After going back to mine to drop off the 7 massive boxes off, Millie, Matthew (from Hildesheim) and I went to Hannover Zoo. “Again?!” you may say to yourself – but behold; this time of year, the Zoo becomes the Winter-Zoo, and basically most of the animals aren’t there, but you can go ice skating. So after a quick walk through the Zoo and seeing about a quarter of the normal amount of animals, Millie and I headed to the ice, and I showed off my skills after practising just two days before. By ‘skills’, I think I just mean ‘I didn’t fall over’, which is still a pretty impressive thing, right?

On Wednesday, we had our big Weihnachtsfeier with the 5. Klasse (aged 10-11) and their Christmas cards. It was so much fun watching their faces as they got their cards, but not as fun having to translate every single card for them. It got a bit tedious, especially when a lot of the cards said very similar things, and especially when the same kids come back to you and ask you to repeat what it was in German again. The Christmas crackers were a blast, though it took them about 5 minutes to work out what I meant by ‘stand in a circle, cross your arms, and make sure you have one cracker end in each hand’. I ended up having to actually hold some of their arms and move them to the cracker. But in the end, we managed it, and there were a lot of screams and laughs when all the crackers popped. The only depressing moment was when I noticed one of the students cleaning up, and he was putting the folded paper crowns in the bin as if they were just rubbish – I soon sorted that one out very quickly, don’t worry. I am also unaware as to how, after pulling the crackers, about 10 students came up to me and said they didn’t have a cracker and would like a new one. No children, I’m pretty sure something went wrong on your end of things there!

I pulled Christmas crackers with a 13. Klasse as well (aged 19-21ish) and they enjoyed it. I showed them pictures of Christmas in England, and Ilka also brought in some Christmas jokes you’d find in crackers. Just to give you some Christmas cheer, here are a few examples of the ones I actually liked:

Q: What did Adam say on 24th December?

A: It’s Christmas, Eve.

Q: What did Father Christmas say to his wife when he looked out of the window?

A: Look at all the rain, dear!

Q: What happened to the man who stole a calendar?

A: He got 12 months.

I hope you enjoyed these as much as I did.

On Wednesday evening, I headed to Bremen to meet up with Rosie, David and Silke, who Rosie and I met back in London last month during the UK-German Connection conferences. Though I didn’t stay for too long, it was nice to soak in yet more Christmas atmosphere, as well as try my very first Feuerzangenbowle. I’m not sure what it is, but it tasted like strong Glühwein. Not complaining.

On Thursday I was at school again, and was very happy to walk into my 12. Klasse (aged 17-19ish) because they’d all brought the tables together and all brought food in. Luckily I’d actually forgot to bring my pack up! Before we ate, we all popped more Christmas crackers and had a laugh (and a moan) at some of the jokes, and after tucking into a variety of salads and cake, I showed off my photos again of English Christmas which they all seemed to enjoy, particularly the baby photo of me with my purple Christmas hat on.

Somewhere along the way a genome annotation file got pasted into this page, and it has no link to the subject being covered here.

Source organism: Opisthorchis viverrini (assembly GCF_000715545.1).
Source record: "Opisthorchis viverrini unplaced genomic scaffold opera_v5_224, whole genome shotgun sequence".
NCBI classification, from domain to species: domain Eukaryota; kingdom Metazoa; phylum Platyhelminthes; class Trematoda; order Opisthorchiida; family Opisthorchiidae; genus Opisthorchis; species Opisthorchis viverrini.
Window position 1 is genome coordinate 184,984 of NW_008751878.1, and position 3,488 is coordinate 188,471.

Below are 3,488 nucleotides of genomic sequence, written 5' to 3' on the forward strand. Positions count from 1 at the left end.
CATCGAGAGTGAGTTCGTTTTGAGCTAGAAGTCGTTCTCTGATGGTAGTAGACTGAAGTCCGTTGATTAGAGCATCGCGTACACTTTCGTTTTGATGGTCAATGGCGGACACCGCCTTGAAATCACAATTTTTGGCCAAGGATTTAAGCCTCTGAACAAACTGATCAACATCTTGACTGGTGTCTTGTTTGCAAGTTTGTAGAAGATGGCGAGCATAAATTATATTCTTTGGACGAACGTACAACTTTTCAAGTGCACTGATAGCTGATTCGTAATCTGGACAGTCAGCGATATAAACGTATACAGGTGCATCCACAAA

In the evening, Elsa and I cooked a Thai curry together (Well, I say ‘together’, but I basically just cut the peppers, which I’m sure if you know me well you will probably laugh at) using some weird coconut cream stuff rather than coconut milk because our local Rewe had run out. Though we bought some Glühwein, we were done after finishing off another bottle of wine Elsa already had open, and before we knew it, it was around 11pm and time for bed, with Elsa having to catch a train at 9am this morning.

My wonderful collection of Christmas market mugs - Hameln, Köln, Hannover, Bremen and Hamburg.

My wonderful collection of Christmas market mugs – Hameln, Köln, Hannover, Bremen and Hamburg.

And now that brings us to Friday – 21st December 2012. We’re not dead, which is great, but what’s not great is the wait for my flight. When I booked my flight back in October, I picked late on Friday thinking that I’d have to work on Friday. But after I found out last week that I have no lessons today, I soon regretted it, and have already been into town to buy last-minute presents, packed my suitcase, watched Ratatouille in German, cleaned my room, and wrote this. And I still have 2 hours to wait until I go. Year Abroad pains.

Seen as I probably won’t write again until after Christmas, I’ll just use this last little bit of my post to wish you all eine fröhliche Weihnachten und einen guten Rutsch ins neue Jahr! (The Germans literally say ‘a good slip/fall into the New Year’ which I do find quite funny). I hope Father Christmas spoils you all and you stuff yourself with turkey or goose or whatever else you traditionally have. Ilka gave me some special spice to make Glühwein, instantly meaning this Christmas is going to be brilliant.